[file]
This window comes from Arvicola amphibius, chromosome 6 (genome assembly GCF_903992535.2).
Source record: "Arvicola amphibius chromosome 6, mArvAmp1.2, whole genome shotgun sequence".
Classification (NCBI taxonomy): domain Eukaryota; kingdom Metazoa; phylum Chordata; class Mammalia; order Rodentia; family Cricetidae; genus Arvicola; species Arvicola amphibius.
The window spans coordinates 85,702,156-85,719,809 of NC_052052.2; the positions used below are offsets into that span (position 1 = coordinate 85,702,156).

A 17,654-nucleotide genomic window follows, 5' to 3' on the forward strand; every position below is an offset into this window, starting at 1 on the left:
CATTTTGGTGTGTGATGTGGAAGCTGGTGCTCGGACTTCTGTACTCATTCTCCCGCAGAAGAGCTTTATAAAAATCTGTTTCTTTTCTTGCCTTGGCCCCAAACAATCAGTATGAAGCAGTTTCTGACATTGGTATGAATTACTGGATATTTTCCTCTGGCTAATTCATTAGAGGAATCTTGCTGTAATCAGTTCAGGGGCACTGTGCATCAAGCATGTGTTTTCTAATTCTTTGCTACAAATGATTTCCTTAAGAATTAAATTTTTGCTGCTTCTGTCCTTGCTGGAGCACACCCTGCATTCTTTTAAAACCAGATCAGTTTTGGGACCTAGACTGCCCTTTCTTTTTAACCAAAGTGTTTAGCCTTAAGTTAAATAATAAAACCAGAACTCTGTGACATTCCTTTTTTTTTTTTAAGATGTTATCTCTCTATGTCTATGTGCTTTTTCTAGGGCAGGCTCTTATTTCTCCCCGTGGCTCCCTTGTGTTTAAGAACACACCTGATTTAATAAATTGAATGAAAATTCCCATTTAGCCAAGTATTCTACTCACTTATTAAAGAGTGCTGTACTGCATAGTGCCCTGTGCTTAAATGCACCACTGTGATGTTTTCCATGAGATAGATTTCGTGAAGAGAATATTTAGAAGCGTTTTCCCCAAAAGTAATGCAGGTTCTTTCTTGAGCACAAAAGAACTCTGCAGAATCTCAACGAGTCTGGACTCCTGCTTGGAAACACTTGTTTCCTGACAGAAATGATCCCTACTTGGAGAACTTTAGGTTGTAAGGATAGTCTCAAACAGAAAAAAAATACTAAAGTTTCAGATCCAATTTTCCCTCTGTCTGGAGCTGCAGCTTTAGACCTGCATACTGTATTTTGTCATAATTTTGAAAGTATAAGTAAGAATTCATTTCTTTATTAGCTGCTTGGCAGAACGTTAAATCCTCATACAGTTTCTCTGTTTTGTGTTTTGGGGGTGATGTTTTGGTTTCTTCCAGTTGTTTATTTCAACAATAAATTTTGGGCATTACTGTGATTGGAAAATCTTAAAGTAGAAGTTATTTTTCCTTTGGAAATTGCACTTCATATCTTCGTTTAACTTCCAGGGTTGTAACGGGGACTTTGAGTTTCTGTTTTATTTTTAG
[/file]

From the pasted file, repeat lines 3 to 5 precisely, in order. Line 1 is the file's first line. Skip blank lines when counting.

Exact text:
Classification (NCBI taxonomy): domain Eukaryota; kingdom Metazoa; phylum Chordata; class Mammalia; order Rodentia; family Cricetidae; genus Arvicola; species Arvicola amphibius.
The window spans coordinates 85,702,156-85,719,809 of NC_052052.2; the positions used below are offsets into that span (position 1 = coordinate 85,702,156).

A 17,654-nucleotide genomic window follows, 5' to 3' on the forward strand; every position below is an offset into this window, starting at 1 on the left: